A number of businesses have collaborated with University of Phoenix in order to extend professional development opportunities to their employees. These organizations have benefitted from increased employee loyalty, attracting sought-after candidates and developing a more skilled workforce.
In one example, Woz U wanted to improve the IT talent gap and help to create a skilled tech workforce and so partnered with University of Phoenix to create Woz Enterprise. This bootcamp-style program for community college graduates is designed to teach the essential tech skills to prepare students to serve as apprentices in STEM fields. Through the program, students are prepared to continue a four-year IT degree at University of Phoenix and eventually to enter the job market in IT roles. “The market is getting more and more challenging for employers to find skilled talent,” said Nathan Jones, director of product development at University of Phoenix. “We’re working together not just to skill employees up but to make them valuable throughout their careers.”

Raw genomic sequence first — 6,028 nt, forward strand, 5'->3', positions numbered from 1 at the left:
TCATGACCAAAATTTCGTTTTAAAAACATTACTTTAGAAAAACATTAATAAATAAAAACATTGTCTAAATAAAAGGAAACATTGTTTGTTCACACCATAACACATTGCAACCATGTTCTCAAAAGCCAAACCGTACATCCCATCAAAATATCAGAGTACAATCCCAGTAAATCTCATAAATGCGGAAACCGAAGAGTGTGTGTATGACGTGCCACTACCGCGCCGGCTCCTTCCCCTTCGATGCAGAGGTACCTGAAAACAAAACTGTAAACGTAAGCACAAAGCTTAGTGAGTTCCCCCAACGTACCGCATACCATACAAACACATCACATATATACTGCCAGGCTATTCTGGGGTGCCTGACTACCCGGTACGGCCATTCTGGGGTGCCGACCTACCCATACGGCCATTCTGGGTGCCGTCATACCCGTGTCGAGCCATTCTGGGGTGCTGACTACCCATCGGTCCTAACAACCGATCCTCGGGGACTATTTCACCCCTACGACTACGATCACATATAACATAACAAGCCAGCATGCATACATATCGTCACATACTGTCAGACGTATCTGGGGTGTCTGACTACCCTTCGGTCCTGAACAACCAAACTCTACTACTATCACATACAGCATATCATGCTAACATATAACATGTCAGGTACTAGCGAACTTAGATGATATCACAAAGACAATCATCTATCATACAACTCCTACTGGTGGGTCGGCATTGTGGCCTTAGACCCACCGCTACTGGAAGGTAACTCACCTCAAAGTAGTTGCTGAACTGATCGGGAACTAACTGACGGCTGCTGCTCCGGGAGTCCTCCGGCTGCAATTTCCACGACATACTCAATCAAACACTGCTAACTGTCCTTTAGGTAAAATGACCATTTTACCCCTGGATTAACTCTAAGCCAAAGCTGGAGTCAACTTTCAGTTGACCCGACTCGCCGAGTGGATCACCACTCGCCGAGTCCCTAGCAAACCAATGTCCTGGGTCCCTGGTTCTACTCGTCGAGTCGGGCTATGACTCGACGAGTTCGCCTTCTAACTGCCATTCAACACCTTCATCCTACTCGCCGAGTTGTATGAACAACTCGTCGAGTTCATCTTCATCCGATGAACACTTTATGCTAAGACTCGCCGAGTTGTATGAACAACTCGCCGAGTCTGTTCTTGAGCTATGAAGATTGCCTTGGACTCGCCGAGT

The hotel giant Best Western has also teamed up with University of Phoenix to offer education to employees as well as customized hospitality certificates. Through the arrangement, Best Western staff are eligible to earn credits toward their University of Phoenix degrees through their professional work experience, reducing the cost and time needed to complete a degree. “We don’t just measure success in terms of revenue,” said Michael Morton, vice president of operations at Best Western Hotels and Resorts. “Our main focus is on providing a positive environment in which employees feel cared for, recognized, supported and celebrated.”
University of Phoenix is committed to advancing the educational goals of adult and nontraditional learners and is highly rated by its students for career preparation, flexible learning options and supportive learning environment. The University’s degree programs are aligned with numerous in-demand career paths including in computer software, nursing and business, and they provide numerous start dates, online classes, and a variety of scholarship opportunities to make it possible for anyone to earn the degree they need to get ahead.
In addition, the University’s Career Services for Life® commitment to active students and graduates provides the resources needed to be competitive in the workforce for no additional charge. These services include resume and interview support, career guidance, education and networking opportunities. Numerous Recognized Student Organizations (RSOs) provide University of Phoenix students and alumni with lifelong connections that can help them network For more information, visit www.phoenix.edu.
Name: Shailesh Kumar
Email: [email protected]